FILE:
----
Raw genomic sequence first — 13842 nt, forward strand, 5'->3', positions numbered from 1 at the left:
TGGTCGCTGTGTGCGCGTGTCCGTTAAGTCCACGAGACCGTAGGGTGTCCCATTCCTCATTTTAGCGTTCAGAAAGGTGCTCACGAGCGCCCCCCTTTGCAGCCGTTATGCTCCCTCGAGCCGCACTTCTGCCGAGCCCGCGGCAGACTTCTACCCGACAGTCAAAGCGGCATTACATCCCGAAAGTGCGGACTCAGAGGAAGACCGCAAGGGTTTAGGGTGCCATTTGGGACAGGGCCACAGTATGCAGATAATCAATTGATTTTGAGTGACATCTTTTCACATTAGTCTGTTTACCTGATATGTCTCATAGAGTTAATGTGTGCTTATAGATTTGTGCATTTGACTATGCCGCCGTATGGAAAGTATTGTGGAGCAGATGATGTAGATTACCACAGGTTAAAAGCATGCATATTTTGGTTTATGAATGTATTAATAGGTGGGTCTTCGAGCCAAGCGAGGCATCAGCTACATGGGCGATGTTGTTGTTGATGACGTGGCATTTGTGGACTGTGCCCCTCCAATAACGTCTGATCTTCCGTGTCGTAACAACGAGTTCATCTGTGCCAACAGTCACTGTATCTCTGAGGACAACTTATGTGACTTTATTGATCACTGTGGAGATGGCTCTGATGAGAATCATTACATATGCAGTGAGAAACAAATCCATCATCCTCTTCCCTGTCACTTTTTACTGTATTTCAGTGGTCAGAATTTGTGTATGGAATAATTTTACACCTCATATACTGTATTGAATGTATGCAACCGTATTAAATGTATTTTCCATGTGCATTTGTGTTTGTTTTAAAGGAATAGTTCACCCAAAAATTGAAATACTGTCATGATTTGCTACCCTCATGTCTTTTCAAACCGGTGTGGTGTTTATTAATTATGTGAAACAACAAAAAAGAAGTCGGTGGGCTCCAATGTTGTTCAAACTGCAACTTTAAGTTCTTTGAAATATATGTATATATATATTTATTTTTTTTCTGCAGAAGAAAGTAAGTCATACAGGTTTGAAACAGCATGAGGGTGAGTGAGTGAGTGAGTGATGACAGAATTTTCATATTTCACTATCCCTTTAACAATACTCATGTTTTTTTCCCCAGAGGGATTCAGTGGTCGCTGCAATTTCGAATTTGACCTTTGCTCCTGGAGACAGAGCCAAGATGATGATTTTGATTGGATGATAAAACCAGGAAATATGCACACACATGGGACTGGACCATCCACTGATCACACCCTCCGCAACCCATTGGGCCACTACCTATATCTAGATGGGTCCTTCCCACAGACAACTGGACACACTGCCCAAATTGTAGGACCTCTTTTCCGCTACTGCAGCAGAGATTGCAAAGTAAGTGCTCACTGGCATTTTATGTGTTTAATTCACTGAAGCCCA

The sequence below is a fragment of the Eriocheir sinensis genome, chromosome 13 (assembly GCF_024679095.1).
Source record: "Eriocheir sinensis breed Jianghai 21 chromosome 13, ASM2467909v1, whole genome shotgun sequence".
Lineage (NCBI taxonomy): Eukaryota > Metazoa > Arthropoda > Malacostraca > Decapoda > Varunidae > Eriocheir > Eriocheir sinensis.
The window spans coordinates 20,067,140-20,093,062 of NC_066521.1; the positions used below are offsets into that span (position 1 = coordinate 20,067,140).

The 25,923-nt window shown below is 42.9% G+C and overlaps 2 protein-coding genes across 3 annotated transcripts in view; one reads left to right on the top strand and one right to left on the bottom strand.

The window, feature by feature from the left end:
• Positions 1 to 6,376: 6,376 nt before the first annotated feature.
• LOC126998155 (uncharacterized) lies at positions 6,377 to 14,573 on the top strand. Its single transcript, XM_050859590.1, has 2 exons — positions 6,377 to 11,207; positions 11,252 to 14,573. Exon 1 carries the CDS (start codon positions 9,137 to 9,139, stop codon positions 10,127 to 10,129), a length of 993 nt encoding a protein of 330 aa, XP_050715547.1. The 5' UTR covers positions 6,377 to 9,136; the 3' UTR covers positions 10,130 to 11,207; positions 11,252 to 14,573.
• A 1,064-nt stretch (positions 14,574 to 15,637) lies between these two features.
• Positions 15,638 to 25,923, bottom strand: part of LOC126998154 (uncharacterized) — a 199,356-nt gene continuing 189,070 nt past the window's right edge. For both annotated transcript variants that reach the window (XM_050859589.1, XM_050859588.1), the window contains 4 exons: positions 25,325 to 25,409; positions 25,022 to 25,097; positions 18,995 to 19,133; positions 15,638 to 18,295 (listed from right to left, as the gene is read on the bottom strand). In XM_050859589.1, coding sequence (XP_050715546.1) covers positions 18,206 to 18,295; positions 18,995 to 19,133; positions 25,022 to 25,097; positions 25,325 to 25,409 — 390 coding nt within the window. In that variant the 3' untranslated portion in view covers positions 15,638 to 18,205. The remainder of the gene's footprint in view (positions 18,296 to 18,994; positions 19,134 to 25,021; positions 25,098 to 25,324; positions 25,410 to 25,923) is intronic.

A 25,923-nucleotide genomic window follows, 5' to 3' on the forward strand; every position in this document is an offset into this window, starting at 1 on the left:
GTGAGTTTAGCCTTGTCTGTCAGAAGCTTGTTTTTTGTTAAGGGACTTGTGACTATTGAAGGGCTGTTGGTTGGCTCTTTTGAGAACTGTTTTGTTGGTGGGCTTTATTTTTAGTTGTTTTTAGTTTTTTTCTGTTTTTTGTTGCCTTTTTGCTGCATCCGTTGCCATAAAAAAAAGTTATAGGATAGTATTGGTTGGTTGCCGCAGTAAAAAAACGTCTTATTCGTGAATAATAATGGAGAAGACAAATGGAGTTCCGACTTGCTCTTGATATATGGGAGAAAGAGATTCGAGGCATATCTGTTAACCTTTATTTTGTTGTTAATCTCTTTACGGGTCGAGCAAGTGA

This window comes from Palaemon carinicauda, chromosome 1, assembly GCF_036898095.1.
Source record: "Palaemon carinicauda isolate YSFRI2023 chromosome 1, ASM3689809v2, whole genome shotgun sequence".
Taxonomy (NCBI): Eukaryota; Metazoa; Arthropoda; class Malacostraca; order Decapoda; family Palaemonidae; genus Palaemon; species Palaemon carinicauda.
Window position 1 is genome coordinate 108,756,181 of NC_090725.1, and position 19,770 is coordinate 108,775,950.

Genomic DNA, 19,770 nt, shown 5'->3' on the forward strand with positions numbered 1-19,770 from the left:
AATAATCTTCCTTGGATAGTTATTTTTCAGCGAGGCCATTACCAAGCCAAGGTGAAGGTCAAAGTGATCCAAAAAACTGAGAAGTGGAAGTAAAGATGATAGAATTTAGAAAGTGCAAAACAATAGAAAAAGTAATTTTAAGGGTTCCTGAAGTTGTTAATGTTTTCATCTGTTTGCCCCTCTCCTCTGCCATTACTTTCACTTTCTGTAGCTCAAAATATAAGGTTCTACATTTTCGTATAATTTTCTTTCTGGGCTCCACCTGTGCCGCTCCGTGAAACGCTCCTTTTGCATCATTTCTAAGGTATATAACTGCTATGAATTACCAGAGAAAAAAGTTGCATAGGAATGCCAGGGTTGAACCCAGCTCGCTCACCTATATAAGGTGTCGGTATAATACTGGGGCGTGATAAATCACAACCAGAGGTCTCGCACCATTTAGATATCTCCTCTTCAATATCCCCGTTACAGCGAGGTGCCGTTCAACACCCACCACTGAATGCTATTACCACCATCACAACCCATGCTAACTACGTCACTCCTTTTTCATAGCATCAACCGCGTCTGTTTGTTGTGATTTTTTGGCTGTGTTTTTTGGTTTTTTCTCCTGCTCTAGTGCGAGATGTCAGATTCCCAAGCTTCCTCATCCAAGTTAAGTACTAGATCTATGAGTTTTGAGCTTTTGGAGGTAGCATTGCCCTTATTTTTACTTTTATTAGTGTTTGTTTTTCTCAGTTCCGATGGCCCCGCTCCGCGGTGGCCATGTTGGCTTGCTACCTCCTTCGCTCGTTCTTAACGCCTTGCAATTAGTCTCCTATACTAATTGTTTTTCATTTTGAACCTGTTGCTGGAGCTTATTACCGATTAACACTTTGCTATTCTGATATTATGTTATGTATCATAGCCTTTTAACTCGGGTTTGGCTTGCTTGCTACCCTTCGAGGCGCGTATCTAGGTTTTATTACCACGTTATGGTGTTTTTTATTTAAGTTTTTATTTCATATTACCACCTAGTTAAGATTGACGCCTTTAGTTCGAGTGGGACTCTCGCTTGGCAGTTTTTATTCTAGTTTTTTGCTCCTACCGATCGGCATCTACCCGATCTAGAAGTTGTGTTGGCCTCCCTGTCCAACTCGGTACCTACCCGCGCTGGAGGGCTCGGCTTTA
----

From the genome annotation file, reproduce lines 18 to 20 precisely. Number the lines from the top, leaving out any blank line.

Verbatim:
Window position 1 is genome coordinate 108,756,181 of NC_090725.1, and position 19,770 is coordinate 108,775,950.

Genomic DNA, 19,770 nt, shown 5'->3' on the forward strand with positions numbered 1-19,770 from the left:
AATAATCTTCCTTGGATAGTTATTTTTCAGCGAGGCCATTACCAAGCCAAGGTGAAGGTCAAAGTGATCCAAAAAACTGAGAAGTGGAAGTAAAGATGATAGAATTTAGAAAGTGCAAAACAATAGAAAAAGTAATTTTAAGGGTTCCTGAAGTTGTTAATGTTTTCATCTGTTTGCCCCTCTCCTCTGCCATTACTTTCACTTTCTGTAGCTCAAAATATAAGGTTCTACATTTTCGTATAATTTTCTTTCTGGGCTCCACCTGTGCCGCTCCGTGAAACGCTCCTTTTGCATCATTTCTAAGGTATATAACTGCTATGAATTACCAGAGAAAAAAGTTGCATAGGAATGCCAGGGTTGAACCCAGCTCGCTCACCTATATAAGGTGTCGGTATAATACTGGGGCGTGATAAATCACAACCAGAGGTCTCGCACCATTTAGATATCTCCTCTTCAATATCCCCGTTACAGCGAGGTGCCGTTCAACACCCACCACTGAATGCTATTACCACCATCACAACCCATGCTAACTACGTCACTCCTTTTTCATAGCATCAACCGCGTCTGTTTGTTGTGATTTTTTGGCTGTGTTTTTTGGTTTTTTCTCCTGCTCTAGTGCGAGATGTCAGATTCCCAAGCTTCCTCATCCAAGTTAAGTACTAGATCTATGAGTTTTGAGCTTTTGGAGGTAGCATTGCCCTTATTTTTACTTTTATTAGTGTTTGTTTTTCTCAGTTCCGATGGCCCCGCTCCGCGGTGGCCATGTTGGCTTGCTACCTCCTTCGCTCGTTCTTAACGCCTTGCAATTAGTCTCCTATACTAATTGTTTTTCATTTTGAACCTGTTGCTGGAGCTTATTACCGATTAACACTTTGCTATTCTGATATTATGTTATGTATCATAGCCTTTTAACTCGGGTTTGGCTTGCTTGCTACCCTTCGAGGCGCGTATCTAGGTTTTATTACCACGTTATGGTGTTTTTTATTTAAGTTTTTATTTCATATTACCACCTAGTTAAGATTGACGCCTTTAGTTCGAGTGGGACTCTCGCTTGGCAGTTTTTATTCTAGTTTTTTGCTCCTACCGATCGGCATCTACCCGATCTAGAAGTTGTGTTGGCCTCCCTGTCCAACTCGGTACCTACCCGCGCTGGAGGGCTCGGCTTTA